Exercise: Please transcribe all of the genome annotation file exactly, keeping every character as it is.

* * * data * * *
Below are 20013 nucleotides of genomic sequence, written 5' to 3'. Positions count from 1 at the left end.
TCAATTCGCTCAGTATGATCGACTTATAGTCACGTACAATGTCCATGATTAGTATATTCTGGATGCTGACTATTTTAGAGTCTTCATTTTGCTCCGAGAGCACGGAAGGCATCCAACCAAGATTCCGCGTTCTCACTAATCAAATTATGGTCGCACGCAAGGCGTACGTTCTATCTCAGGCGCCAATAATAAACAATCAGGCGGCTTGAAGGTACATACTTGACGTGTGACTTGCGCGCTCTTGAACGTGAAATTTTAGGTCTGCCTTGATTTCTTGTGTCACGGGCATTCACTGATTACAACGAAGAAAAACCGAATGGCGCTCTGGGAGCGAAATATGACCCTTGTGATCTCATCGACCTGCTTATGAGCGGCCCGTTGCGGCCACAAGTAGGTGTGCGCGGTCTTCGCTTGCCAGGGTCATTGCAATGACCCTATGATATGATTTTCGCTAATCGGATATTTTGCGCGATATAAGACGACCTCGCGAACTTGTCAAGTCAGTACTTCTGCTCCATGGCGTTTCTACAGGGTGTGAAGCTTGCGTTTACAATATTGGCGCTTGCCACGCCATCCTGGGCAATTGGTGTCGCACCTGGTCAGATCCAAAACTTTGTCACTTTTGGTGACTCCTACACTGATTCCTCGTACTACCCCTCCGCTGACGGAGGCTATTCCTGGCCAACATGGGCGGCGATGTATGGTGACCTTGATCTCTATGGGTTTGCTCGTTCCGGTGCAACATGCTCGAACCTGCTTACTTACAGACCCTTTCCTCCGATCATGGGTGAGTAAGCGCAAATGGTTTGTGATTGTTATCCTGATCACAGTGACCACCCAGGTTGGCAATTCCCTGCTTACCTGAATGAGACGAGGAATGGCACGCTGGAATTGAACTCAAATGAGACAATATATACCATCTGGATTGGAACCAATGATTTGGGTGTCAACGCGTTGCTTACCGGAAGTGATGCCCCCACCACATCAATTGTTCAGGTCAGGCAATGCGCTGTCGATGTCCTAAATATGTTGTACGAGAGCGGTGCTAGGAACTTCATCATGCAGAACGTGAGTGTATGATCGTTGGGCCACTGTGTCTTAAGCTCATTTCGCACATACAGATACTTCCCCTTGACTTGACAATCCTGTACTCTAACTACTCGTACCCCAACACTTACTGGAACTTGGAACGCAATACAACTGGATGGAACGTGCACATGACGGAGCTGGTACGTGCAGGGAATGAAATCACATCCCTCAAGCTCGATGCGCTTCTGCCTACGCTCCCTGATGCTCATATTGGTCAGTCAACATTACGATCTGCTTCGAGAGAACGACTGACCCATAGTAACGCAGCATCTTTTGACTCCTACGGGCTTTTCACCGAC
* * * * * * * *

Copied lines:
Below are 20013 nucleotides of genomic sequence, written 5' to 3'. Positions count from 1 at the left end.
TCAATTCGCTCAGTATGATCGACTTATAGTCACGTACAATGTCCATGATTAGTATATTCTGGATGCTGACTATTTTAGAGTCTTCATTTTGCTCCGAGAGCACGGAAGGCATCCAACCAAGATTCCGCGTTCTCACTAATCAAATTATGGTCGCACGCAAGGCGTACGTTCTATCTCAGGCGCCAATAATAAACAATCAGGCGGCTTGAAGGTACATACTTGACGTGTGACTTGCGCGCTCTTGAACGTGAAATTTTAGGTCTGCCTTGATTTCTTGTGTCACGGGCATTCACTGATTACAACGAAGAAAAACCGAATGGCGCTCTGGGAGCGAAATATGACCCTTGTGATCTCATCGACCTGCTTATGAGCGGCCCGTTGCGGCCACAAGTAGGTGTGCGCGGTCTTCGCTTGCCAGGGTCATTGCAATGACCCTATGATATGATTTTCGCTAATCGGATATTTTGCGCGATATAAGACGACCTCGCGAACTTGTCAAGTCAGTACTTCTGCTCCATGGCGTTTCTACAGGGTGTGAAGCTTGCGTTTACAATATTGGCGCTTGCCACGCCATCCTGGGCAATTGGTGTCGCACCTGGTCAGATCCAAAACTTTGTCACTTTTGGTGACTCCTACACTGATTCCTCGTACTACCCCTCCGCTGACGGAGGCTATTCCTGGCCAACATGGGCGGCGATGTATGGTGACCTTGATCTCTATGGGTTTGCTCGTTCCGGTGCAACATGCTCGAACCTGCTTACTTACAGACCCTTTCCTCCGATCATGGGTGAGTAAGCGCAAATGGTTTGTGATTGTTATCCTGATCACAGTGACCACCCAGGTTGGCAATTCCCTGCTTACCTGAATGAGACGAGGAATGGCACGCTGGAATTGAACTCAAATGAGACAATATATACCATCTGGATTGGAACCAATGATTTGGGTGTCAACGCGTTGCTTACCGGAAGTGATGCCCCCACCACATCAATTGTTCAGGTCAGGCAATGCGCTGTCGATGTCCTAAATATGTTGTACGAGAGCGGTGCTAGGAACTTCATCATGCAGAACGTGAGTGTATGATCGTTGGGCCACTGTGTCTTAAGCTCATTTCGCACATACAGATACTTCCCCTTGACTTGACAATCCTGTACTCTAACTACTCGTACCCCAACACTTACTGGAACTTGGAACGCAATACAACTGGATGGAACGTGCACATGACGGAGCTGGTACGTGCAGGGAATGAAATCACATCCCTCAAGCTCGATGCGCTTCTGCCTACGCTCCCTGATGCTCATATTGGTCAGTCAACATTACGATCTGCTTCGAGAGAACGACTGACCCATAGTAACGCAGCATCTTTTGACTCCTACGGGCTTTTCACCGAC